Despite All, Israel Maintains a Negative Attitude

The long anticipated meeting between President Yasser Arafat and Foreign Minister Shimon Peres finally took place on Wednesday, 26 September 2001, at Gaza International Airport. The meeting was repeatedly delayed or cancelled by the Israeli Prime Minister Mr. Ariel Sharon. At some point, Mr. Sharon even set additional conditions in order for the meeting to take place, such as a 48-hour period of complete calm. Obviously, however, the Israeli government had to go along with the meeting as a result of serious American pressure, which acquired new urgency in light of the events of 11 September 2001 along with the administrations efforts to build an international coalition to fight international terrorism.

The meeting between President Arafat and Foreign Minister Peres in itself was reasonable and concluded with positive results. An agreement was reached on how to proceed with the implementation of the Tenet plan and the Mitchell Report up to the point of resuming negotiations on a final settlement. However, the next day, Israeli occupying forces, with the full backing of certain circles within the Israeli government, initiated actions on the ground that appeared aimed at destroying the agreement, and maybe even increasing tension and confrontation. During the following days, the occupying forces made incursions into areas under full Palestinian control, using tanks and helicopter gun-ships to shell homes and buildings and to flatten agricultural areas. Israeli occupying forces indiscriminately shot at demonstrators, and on many occasions without gunfire from the area. The actions led to the killing of 29 Palestinians. At the same time, there were no reported fatalities on the Israeli side.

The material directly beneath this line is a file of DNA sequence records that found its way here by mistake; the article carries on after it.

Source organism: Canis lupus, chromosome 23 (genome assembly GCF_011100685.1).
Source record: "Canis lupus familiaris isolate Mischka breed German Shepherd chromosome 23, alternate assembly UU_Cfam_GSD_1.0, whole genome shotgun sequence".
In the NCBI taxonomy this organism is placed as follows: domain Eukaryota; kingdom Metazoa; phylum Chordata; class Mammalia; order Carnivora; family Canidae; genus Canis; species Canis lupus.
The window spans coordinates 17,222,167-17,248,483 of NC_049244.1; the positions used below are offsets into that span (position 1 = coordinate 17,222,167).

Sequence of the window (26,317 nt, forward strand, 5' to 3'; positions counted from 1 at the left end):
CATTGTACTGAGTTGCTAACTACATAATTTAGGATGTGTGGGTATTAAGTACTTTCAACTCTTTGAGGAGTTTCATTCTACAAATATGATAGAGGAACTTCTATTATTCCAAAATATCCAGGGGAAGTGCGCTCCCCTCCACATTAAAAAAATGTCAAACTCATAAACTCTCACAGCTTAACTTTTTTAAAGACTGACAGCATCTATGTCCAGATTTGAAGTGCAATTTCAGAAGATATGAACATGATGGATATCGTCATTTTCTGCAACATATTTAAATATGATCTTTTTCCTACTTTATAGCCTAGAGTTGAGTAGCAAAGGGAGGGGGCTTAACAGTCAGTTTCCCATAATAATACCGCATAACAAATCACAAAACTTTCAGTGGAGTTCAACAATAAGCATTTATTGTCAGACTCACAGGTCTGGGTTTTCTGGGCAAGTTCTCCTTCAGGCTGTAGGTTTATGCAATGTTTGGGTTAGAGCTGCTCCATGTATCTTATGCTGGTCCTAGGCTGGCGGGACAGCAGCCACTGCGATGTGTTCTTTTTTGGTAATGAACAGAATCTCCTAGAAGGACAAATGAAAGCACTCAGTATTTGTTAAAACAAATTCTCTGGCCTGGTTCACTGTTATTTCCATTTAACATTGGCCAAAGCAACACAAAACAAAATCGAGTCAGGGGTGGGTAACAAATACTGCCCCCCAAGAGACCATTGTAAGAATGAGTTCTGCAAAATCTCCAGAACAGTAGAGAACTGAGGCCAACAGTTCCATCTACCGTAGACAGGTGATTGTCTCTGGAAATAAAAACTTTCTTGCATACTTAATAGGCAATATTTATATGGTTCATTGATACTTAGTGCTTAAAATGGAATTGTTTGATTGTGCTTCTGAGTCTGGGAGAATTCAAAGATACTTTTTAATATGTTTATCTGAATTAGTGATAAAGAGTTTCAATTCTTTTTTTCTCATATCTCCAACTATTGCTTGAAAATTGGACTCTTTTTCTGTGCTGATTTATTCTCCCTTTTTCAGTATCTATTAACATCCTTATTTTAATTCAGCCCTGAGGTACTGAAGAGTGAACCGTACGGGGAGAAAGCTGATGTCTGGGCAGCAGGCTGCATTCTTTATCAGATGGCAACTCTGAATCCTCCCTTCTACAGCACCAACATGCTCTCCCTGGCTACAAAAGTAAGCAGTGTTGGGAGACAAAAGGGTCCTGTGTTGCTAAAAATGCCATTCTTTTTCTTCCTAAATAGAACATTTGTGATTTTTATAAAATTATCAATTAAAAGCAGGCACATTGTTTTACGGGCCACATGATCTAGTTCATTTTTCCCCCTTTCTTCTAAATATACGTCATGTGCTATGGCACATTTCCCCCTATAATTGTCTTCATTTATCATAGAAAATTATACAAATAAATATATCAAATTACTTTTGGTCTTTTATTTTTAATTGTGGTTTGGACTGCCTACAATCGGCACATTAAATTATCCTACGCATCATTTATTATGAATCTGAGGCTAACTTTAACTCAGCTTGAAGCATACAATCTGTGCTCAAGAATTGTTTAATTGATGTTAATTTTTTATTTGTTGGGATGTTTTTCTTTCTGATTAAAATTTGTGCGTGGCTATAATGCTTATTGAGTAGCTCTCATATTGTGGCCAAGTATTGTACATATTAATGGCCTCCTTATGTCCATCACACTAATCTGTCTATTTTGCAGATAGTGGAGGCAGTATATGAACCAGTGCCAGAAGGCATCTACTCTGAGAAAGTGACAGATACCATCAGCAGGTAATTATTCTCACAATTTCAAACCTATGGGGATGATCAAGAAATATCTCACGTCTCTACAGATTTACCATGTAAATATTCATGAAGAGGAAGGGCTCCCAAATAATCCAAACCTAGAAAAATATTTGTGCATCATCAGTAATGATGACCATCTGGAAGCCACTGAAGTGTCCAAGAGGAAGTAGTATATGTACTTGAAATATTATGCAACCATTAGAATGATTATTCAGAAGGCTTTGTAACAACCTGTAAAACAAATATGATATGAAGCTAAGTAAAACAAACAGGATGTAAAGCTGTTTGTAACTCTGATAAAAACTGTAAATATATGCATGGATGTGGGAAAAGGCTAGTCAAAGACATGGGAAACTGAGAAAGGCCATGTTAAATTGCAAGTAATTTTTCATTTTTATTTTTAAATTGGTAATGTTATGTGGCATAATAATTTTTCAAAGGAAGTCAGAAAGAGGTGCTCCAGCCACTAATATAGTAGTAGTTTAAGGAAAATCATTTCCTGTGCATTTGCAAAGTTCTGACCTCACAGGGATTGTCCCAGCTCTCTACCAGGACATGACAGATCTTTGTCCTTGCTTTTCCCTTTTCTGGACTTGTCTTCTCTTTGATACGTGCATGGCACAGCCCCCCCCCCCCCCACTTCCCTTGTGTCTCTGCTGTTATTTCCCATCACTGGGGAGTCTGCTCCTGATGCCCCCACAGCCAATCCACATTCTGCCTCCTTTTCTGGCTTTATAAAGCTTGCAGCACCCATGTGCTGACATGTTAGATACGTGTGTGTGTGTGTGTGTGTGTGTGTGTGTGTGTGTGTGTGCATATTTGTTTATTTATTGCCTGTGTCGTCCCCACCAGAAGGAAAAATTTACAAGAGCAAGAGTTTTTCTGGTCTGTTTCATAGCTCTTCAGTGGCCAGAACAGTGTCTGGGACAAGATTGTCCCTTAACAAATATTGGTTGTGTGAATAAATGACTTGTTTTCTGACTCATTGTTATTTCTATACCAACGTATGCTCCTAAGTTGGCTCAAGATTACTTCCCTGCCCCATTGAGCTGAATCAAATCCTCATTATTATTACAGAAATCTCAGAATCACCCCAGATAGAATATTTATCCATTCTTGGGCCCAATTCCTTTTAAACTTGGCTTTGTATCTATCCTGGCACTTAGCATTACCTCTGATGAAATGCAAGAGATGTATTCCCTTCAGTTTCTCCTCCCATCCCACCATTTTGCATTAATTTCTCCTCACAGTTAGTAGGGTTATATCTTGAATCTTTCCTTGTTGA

The nervousness of Mr. Sharon became even more apparent when he made his infamous speech in which he called on the U.S. and the West not to "appease" the Arabs at the expense of Israel. He then called for the U.S. not to repeat the "dreadful mistake of 1938" when Europe "decided to sacrifice Czechoslovakia" to the Nazis. Mr. Sharon asserted that Israel would not be Czechoslovakia. Some analysts indicated that this erratic and dangerous outburst was the result of the statement made by President Bush declaring support for a Palestinian state and with the information made public regarding previous plans of the administration to present an initiative on the Palestinian-Israeli conflict.

Clearly, the Israeli government, at least influential parts of it, neither wanted to calm the situation nor planned on implementing its part of the agreement of the Arafat-Peres agreement. Basically, that government does not want to proceed with negotiations to conclude a final settlement. The question now posed is how the Israeli position will develop in light of what is happening in the world and what the world, in particular the U.S., will do to ensure that the Palestinian-Israeli conflict is completely resolved once and for all.